Art Law & the Law of the Horse

31 Pages Posted: 13 Dec 2017  

Brian L. Frye

University of Kentucky - College of Law

Date Written: December 10, 2017

Abstract

At a 1996 conference on the “Law of Cyberspace,” Judge Frank Easterbrook famously criticized “cyberlaw” as the equivalent of “The Law of the Horse”: superficial and unilluminating. He argued that we should study general legal principles and apply them to cyberspace and horses alike. Easterbrook’s genial jeremiad provoked a litany of responses defending the worthiness of cyberlaw, typically arguing that cyberspace regulation is sui generis and studying it illuminates general legal principles.

“Art law” is arguably analogous to “cyberlaw.” Or at least the “law of the horse.” While precious little law is specific to art, a rich and complex body of social norms and customs effectively governs artworld transactions and informs the resolution of artworld disputes. In any case, a smattering of scholars study art law and a similar number of lawyers practice it. In this essay, I will provide a brief overview of art law from three different perspectives: the artist, the art market, and the art museum.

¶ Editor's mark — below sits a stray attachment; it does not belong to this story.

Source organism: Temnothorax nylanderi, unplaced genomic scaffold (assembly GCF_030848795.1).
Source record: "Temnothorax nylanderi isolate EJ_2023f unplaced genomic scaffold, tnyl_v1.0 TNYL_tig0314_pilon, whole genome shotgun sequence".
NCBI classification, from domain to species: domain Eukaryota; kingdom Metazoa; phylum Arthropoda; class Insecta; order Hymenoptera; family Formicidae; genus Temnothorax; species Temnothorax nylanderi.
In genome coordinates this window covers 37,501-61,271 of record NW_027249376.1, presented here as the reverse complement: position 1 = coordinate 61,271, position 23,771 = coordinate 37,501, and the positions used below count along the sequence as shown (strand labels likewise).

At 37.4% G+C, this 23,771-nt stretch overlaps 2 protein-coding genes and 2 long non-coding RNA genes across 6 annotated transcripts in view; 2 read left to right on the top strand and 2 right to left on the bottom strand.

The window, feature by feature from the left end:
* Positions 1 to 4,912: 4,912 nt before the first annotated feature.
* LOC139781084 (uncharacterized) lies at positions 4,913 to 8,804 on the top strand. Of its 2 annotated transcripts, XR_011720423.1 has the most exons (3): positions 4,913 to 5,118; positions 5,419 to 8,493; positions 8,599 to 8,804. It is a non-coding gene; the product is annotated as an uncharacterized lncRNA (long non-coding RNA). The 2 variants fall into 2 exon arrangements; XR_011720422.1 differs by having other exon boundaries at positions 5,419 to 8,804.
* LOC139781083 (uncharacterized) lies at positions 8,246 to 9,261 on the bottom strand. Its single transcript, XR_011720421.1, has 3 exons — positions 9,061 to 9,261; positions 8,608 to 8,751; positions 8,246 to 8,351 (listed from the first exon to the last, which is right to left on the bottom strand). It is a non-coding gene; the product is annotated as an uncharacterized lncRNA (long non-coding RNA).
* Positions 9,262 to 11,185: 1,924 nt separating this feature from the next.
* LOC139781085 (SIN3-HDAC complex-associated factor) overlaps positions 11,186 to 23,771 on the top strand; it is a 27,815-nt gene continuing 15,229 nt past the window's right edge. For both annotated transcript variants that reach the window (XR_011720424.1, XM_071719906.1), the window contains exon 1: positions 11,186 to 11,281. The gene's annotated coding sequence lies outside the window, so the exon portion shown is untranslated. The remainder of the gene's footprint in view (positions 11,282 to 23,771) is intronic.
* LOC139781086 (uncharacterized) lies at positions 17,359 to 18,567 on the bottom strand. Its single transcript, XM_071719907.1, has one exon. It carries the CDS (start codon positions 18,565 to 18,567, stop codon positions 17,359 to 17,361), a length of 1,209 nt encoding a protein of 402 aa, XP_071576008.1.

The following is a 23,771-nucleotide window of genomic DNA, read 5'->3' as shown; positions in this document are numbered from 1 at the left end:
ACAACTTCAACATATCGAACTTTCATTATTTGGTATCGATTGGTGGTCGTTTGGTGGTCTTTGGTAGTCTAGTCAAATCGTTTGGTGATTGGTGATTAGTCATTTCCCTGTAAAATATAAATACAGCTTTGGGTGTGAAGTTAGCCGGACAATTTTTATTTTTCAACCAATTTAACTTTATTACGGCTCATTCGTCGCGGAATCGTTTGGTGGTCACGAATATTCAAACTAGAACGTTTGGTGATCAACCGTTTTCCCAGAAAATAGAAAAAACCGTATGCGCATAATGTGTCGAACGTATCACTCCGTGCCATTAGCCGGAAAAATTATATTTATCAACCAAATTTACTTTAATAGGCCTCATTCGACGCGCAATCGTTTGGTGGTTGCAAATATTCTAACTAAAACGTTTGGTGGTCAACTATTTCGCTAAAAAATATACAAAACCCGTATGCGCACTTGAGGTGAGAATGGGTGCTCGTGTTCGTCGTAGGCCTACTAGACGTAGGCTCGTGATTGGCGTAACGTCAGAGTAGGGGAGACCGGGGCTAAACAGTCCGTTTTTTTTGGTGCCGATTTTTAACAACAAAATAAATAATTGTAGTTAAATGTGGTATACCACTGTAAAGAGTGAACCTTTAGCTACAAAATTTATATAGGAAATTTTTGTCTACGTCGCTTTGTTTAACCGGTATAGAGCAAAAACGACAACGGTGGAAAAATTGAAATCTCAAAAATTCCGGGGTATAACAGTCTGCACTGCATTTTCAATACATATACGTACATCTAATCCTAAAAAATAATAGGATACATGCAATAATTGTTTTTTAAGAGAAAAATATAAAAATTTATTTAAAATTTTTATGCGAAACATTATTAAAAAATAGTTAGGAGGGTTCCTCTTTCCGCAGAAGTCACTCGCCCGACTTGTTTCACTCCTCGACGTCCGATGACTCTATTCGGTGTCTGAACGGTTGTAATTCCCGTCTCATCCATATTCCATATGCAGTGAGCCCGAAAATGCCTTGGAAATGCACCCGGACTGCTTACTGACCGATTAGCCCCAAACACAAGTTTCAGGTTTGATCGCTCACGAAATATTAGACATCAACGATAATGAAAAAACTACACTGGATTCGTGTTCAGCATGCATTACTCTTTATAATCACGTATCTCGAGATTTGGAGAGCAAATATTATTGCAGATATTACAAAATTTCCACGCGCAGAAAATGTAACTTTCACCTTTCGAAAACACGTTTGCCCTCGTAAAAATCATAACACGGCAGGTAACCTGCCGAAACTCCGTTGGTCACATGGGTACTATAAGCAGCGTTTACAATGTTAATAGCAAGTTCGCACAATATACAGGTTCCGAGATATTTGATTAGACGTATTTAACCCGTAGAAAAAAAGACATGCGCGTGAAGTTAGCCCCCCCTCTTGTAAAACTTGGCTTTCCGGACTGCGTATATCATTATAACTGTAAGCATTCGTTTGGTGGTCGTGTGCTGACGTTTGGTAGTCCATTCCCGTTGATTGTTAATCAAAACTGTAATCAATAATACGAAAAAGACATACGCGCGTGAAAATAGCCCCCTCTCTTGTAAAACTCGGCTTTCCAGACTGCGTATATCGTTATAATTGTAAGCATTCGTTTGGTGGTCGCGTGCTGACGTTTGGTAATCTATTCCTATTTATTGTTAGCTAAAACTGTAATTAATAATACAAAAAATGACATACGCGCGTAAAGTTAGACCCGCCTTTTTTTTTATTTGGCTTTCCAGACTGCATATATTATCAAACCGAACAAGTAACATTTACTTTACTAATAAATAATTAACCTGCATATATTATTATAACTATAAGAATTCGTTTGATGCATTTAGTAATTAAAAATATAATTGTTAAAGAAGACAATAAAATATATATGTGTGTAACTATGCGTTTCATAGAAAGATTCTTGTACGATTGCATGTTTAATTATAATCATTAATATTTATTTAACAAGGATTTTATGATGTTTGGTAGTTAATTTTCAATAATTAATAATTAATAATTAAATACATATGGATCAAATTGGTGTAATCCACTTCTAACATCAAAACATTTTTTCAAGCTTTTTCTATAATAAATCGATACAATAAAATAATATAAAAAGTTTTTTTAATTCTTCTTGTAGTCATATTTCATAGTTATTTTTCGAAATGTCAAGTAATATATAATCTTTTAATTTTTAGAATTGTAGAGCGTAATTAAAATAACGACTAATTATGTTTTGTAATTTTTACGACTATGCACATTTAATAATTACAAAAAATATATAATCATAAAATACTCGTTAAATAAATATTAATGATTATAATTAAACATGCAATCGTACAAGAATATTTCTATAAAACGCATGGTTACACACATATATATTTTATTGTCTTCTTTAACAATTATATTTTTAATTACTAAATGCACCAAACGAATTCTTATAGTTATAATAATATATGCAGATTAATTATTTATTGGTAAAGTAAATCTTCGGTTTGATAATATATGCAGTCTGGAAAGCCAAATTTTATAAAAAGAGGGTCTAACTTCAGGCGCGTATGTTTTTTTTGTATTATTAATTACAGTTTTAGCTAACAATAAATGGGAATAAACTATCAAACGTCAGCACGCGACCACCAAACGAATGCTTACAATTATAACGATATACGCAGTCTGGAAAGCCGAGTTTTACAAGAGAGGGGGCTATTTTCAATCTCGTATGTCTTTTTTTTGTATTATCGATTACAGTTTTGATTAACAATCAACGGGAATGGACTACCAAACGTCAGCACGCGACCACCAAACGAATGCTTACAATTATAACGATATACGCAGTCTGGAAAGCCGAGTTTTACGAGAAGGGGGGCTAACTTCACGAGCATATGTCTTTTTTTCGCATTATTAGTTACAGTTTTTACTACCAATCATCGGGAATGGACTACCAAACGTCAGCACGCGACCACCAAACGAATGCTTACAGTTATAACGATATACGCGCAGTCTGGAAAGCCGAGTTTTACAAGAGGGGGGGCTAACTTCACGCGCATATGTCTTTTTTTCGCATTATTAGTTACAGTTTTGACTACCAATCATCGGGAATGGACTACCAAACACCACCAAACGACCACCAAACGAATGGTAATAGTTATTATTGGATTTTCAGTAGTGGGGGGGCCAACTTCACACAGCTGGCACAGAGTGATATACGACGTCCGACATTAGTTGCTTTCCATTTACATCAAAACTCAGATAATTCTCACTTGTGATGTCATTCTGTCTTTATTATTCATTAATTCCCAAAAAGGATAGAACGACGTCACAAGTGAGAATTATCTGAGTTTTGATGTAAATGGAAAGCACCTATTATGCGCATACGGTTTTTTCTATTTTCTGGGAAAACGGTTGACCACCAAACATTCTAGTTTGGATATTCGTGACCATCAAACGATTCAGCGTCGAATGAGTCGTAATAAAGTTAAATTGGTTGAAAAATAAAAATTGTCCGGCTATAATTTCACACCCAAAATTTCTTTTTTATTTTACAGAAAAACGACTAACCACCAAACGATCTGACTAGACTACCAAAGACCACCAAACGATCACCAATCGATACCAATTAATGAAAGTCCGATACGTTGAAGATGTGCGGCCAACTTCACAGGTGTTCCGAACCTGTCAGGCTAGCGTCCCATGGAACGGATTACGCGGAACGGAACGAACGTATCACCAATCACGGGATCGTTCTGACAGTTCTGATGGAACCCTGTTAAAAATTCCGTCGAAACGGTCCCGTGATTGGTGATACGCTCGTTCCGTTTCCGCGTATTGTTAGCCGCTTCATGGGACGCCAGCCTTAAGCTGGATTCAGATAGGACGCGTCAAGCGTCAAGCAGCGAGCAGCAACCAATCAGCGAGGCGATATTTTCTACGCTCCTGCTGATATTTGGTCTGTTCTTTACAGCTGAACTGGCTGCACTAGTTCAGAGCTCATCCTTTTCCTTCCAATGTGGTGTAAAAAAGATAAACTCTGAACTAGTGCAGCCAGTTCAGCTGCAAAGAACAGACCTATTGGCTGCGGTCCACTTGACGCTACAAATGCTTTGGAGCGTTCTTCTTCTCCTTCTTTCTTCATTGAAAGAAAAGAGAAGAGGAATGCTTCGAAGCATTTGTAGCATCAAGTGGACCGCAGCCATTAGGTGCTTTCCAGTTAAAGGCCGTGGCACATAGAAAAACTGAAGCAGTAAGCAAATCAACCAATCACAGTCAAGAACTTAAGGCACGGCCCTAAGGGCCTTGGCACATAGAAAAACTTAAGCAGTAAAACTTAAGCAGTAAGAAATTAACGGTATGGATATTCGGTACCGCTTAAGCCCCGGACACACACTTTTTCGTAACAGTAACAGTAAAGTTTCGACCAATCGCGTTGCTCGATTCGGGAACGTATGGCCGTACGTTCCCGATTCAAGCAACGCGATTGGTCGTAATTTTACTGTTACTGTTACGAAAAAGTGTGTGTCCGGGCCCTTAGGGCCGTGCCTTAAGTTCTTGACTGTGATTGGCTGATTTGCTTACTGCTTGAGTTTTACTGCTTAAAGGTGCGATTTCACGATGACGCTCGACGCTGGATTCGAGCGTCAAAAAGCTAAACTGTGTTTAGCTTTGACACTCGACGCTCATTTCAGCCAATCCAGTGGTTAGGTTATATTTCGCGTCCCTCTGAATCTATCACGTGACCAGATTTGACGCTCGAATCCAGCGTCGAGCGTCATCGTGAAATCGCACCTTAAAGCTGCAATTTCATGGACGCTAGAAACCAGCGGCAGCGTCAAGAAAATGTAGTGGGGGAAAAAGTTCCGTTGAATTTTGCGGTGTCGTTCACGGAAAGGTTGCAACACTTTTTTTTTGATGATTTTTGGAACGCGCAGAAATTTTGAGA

Keywords: Art Law, Art, artists, copyright, fair use, resale royalty right, moral rights, nonprofit organizations, obscenity, subsidy, art market, art museums, cultural property, holocaust restitution

Suggested Citation

Frye, Brian L., Art Law & the Law of the Horse (December 10, 2017). Available at SSRN: https://ssrn.com/abstract=3085632 or http://dx.doi.org/10.2139/ssrn.3085632

Brian L. Frye (Contact Author)

University of Kentucky - College of Law ( email )

620 S. Limestone Street
Lexington, KY 40506-0048
United States

HOME PAGE: http://law.uky.edu/directory/brian-l-frye

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